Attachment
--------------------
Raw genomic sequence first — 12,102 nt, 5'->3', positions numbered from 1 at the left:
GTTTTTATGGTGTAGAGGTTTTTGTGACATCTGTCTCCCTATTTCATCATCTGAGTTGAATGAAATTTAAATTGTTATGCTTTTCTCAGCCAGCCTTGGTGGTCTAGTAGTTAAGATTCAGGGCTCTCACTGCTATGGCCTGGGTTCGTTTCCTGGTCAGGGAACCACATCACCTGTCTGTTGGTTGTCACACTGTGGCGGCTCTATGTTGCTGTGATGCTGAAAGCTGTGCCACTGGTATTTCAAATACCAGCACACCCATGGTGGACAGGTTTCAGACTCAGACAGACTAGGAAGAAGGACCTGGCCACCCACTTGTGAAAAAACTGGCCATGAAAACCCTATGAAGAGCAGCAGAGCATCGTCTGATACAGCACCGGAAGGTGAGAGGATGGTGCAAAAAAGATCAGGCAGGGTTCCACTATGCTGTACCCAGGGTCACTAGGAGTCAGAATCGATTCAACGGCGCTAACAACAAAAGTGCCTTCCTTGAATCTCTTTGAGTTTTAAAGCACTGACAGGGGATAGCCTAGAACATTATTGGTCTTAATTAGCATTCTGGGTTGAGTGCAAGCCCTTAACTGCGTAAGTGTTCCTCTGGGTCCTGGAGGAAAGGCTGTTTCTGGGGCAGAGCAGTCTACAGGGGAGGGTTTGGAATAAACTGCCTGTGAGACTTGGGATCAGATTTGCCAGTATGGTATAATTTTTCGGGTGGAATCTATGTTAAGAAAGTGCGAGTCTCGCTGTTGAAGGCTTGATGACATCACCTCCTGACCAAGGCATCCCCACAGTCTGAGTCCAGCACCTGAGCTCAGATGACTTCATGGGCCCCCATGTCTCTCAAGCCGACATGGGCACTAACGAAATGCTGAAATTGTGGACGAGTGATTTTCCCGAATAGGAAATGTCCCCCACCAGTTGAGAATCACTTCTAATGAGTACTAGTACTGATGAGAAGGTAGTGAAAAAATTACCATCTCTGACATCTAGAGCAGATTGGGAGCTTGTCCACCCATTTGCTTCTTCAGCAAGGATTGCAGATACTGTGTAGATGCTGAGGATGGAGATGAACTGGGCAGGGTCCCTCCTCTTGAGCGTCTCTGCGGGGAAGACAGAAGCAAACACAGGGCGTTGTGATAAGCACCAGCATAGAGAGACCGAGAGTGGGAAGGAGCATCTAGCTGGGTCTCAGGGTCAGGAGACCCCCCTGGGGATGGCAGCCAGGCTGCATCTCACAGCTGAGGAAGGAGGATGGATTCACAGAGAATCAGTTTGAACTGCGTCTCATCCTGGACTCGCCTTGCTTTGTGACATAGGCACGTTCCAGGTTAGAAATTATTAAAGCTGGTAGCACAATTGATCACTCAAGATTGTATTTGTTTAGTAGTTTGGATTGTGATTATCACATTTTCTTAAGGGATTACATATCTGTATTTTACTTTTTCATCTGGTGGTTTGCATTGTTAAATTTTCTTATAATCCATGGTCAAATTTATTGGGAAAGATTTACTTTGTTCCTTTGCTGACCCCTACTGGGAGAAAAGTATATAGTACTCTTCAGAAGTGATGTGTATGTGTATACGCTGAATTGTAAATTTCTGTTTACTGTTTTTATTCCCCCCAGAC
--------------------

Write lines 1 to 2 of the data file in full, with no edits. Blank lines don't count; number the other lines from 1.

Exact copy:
Raw genomic sequence first — 12,102 nt, 5'->3', positions numbered from 1 at the left:
GTTTTTATGGTGTAGAGGTTTTTGTGACATCTGTCTCCCTATTTCATCATCTGAGTTGAATGAAATTTAAATTGTTATGCTTTTCTCAGCCAGCCTTGGTGGTCTAGTAGTTAAGATTCAGGGCTCTCACTGCTATGGCCTGGGTTCGTTTCCTGGTCAGGGAACCACATCACCTGTCTGTTGGTTGTCACACTGTGGCGGCTCTATGTTGCTGTGATGCTGAAAGCTGTGCCACTGGTATTTCAAATACCAGCACACCCATGGTGGACAGGTTTCAGACTCAGACAGACTAGGAAGAAGGACCTGGCCACCCACTTGTGAAAAAACTGGCCATGAAAACCCTATGAAGAGCAGCAGAGCATCGTCTGATACAGCACCGGAAGGTGAGAGGATGGTGCAAAAAAGATCAGGCAGGGTTCCACTATGCTGTACCCAGGGTCACTAGGAGTCAGAATCGATTCAACGGCGCTAACAACAAAAGTGCCTTCCTTGAATCTCTTTGAGTTTTAAAGCACTGACAGGGGATAGCCTAGAACATTATTGGTCTTAATTAGCATTCTGGGTTGAGTGCAAGCCCTTAACTGCGTAAGTGTTCCTCTGGGTCCTGGAGGAAAGGCTGTTTCTGGGGCAGAGCAGTCTACAGGGGAGGGTTTGGAATAAACTGCCTGTGAGACTTGGGATCAGATTTGCCAGTATGGTATAATTTTTCGGGTGGAATCTATGTTAAGAAAGTGCGAGTCTCGCTGTTGAAGGCTTGATGACATCACCTCCTGACCAAGGCATCCCCACAGTCTGAGTCCAGCACCTGAGCTCAGATGACTTCATGGGCCCCCATGTCTCTCAAGCCGACATGGGCACTAACGAAATGCTGAAATTGTGGACGAGTGATTTTCCCGAATAGGAAATGTCCCCCACCAGTTGAGAATCACTTCTAATGAGTACTAGTACTGATGAGAAGGTAGTGAAAAAATTACCATCTCTGACATCTAGAGCAGATTGGGAGCTTGTCCACCCATTTGCTTCTTCAGCAAGGATTGCAGATACTGTGTAGATGCTGAGGATGGAGATGAACTGGGCAGGGTCCCTCCTCTTGAGCGTCTCTGCGGGGAAGACAGAAGCAAACACAGGGCGTTGTGATAAGCACCAGCATAGAGAGACCGAGAGTGGGAAGGAGCATCTAGCTGGGTCTCAGGGTCAGGAGACCCCCCTGGGGATGGCAGCCAGGCTGCATCTCACAGCTGAGGAAGGAGGATGGATTCACAGAGAATCAGTTTGAACTGCGTCTCATCCTGGACTCGCCTTGCTTTGTGACATAGGCACGTTCCAGGTTAGAAATTATTAAAGCTGGTAGCACAATTGATCACTCAAGATTGTATTTGTTTAGTAGTTTGGATTGTGATTATCACATTTTCTTAAGGGATTACATATCTGTATTTTACTTTTTCATCTGGTGGTTTGCATTGTTAAATTTTCTTATAATCCATGGTCAAATTTATTGGGAAAGATTTACTTTGTTCCTTTGCTGACCCCTACTGGGAGAAAAGTATATAGTACTCTTCAGAAGTGATGTGTATGTGTATACGCTGAATTGTAAATTTCTGTTTACTGTTTTTATTCCCCCCAGAC